Best practice (from my own experience) is to fork your process and THEN do the processing once it has forked.

    Finally; don't forget to: declare(ticks=1); and register a signal handler; otherwise your only way of killing the script will be a "kill -9 PID" with no chance of graceful exiting. Which is very likely not what you want!
  • Evert


    Hi Dave,

    I do very much need the MySQL connection. In essence I have one managing process that monitors a Queue from MySQL. As soon as new jobs come in, it will fire up workers. These workers stay around for a limited amount of time, and die when they are done.

    So the processing does happen in the child-process, I just need (minor) mysql queries before they get started.

    I personally avoid destructors altogether, I haven't yet found a case where I really needed one because there is no way to explicitly destroy an object.

    As for the signal handling.. thats interesting. I do get zombies if I don't properly do pcntl_wait(), but I have no problem just killing them when the parent process is also gone. I personally just really dislike 'ticks', and they are also considered depreciated since 5.3. I believe the alternative is the non-blocking signal checkers also introduced in 5.3.
  • Dave


    Then how about instead: forking the process into the "master" and then the master forking child processes as needed once it itself has been daemonised? i.e. calling pcntl_fork() twice. That way you can setup your monitoring environment and then launch your child processes. Or you could launch the child processes as CLI scripts that are simply controlled via the daemonised script? That is a method I've used in the past.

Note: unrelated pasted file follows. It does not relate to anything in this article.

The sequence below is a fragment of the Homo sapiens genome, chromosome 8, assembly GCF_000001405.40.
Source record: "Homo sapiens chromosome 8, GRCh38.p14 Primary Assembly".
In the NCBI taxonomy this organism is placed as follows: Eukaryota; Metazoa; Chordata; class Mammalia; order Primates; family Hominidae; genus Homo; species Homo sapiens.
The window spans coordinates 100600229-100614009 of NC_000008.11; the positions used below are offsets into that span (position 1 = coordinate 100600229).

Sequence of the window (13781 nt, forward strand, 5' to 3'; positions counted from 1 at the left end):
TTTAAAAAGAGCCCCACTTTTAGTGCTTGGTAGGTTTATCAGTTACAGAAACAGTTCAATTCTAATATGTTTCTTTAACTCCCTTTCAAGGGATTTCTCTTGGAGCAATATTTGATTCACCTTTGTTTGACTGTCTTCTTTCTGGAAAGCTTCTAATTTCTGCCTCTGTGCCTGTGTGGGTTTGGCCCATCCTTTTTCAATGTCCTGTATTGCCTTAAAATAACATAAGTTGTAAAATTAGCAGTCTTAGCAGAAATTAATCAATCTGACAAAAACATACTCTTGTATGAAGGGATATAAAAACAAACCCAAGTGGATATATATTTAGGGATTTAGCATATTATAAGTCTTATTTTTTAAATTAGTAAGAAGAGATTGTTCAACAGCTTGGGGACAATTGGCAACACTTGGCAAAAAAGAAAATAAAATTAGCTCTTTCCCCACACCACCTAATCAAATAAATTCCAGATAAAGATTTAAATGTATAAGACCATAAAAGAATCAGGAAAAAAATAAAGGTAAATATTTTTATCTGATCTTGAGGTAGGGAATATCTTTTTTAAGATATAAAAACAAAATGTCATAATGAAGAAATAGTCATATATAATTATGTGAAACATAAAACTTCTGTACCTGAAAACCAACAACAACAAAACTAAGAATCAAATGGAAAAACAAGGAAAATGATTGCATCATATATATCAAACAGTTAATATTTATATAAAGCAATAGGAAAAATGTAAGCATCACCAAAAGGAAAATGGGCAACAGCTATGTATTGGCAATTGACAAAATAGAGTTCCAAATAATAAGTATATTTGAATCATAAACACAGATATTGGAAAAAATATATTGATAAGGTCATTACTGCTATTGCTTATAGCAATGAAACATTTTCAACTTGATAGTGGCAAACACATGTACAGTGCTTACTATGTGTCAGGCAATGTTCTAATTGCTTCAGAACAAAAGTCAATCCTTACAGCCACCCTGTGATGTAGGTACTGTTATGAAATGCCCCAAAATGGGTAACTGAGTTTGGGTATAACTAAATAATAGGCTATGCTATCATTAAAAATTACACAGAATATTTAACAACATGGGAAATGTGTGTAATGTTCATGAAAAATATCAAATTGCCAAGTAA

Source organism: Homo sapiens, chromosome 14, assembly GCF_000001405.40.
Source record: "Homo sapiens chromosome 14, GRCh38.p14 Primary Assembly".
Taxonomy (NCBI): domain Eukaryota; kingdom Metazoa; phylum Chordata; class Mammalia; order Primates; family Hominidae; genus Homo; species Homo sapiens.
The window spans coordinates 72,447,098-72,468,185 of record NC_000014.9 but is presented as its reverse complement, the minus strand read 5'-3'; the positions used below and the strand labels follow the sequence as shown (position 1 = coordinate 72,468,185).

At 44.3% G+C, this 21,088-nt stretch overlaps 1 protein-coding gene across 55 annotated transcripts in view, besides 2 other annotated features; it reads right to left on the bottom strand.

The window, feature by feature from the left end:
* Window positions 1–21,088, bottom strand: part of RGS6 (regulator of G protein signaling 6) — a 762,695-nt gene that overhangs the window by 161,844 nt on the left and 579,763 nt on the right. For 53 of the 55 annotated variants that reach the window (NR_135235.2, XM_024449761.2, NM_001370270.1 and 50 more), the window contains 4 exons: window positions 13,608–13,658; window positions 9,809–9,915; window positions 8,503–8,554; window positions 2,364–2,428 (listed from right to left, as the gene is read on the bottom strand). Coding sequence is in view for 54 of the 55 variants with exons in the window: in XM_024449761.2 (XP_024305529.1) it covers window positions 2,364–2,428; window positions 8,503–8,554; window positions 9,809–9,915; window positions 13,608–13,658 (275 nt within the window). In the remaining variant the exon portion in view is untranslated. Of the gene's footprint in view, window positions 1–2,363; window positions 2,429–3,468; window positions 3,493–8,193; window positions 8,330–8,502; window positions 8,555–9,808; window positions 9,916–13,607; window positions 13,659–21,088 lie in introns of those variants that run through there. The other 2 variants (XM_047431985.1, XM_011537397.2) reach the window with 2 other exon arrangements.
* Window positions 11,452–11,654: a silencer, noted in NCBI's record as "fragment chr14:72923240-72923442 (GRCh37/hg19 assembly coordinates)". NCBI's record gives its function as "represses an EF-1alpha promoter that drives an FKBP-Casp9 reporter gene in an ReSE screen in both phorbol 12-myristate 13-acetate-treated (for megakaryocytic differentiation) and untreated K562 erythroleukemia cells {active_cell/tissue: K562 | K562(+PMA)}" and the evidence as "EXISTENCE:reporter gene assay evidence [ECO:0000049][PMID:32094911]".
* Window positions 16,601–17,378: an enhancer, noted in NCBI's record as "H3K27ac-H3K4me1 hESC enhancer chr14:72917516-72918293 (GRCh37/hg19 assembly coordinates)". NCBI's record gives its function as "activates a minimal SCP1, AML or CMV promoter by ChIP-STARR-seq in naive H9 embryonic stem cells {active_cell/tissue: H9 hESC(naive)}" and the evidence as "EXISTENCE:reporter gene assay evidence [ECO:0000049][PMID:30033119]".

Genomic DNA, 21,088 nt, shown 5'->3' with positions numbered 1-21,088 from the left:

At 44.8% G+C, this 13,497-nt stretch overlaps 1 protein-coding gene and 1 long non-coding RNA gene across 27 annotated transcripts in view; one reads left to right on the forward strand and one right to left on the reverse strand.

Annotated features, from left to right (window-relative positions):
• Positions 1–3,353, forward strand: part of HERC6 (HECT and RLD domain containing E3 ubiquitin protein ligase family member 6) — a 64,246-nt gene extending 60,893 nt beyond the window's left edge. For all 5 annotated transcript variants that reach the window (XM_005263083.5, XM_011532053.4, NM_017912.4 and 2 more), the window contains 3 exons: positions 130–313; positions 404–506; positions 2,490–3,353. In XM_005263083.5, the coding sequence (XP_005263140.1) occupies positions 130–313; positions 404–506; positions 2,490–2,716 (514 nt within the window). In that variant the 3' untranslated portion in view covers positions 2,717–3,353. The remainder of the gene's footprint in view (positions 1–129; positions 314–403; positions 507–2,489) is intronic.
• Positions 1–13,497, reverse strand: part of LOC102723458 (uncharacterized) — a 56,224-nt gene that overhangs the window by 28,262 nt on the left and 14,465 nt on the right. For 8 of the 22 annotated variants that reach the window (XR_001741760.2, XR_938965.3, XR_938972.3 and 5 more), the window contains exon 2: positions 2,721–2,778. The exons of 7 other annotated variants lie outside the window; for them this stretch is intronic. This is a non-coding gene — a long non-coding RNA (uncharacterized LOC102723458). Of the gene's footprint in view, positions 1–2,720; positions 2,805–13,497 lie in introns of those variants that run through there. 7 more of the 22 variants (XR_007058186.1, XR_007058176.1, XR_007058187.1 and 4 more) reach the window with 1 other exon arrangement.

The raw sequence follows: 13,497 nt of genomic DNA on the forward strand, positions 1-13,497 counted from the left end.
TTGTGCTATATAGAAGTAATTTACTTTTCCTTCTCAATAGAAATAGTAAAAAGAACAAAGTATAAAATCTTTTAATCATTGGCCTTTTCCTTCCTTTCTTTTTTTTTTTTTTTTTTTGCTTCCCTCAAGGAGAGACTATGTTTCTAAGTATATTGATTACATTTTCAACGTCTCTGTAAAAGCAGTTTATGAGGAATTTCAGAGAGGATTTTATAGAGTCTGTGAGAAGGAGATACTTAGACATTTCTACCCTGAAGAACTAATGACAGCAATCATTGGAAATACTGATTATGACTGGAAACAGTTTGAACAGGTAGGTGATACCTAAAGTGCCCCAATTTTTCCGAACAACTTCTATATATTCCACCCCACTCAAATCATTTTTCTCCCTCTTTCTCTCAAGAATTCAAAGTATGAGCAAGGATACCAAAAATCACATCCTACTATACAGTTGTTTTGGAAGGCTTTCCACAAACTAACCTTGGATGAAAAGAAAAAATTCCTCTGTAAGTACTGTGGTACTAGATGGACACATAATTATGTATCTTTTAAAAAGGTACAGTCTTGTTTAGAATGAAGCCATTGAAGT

I have not looked at PHP 5.3 yet, but previously ticks where required; without them you could not set a custom signal handler and where forced to rely on the defaults which meant no clean way of killing your script - hence my comments!

    Looks like I will have to go do some reading up on PHP5.3s PCNTL / POSIX changes.
  • Dave


    Follow-up and going kind of off-topic too (sorry):

    According to the PHP manual pcntl_signal relies on ticks to attach a custom signal handler ( but ticks are being removed (just as you said) as of PHP6 ( as declare() is being repurposed to set the character encoding.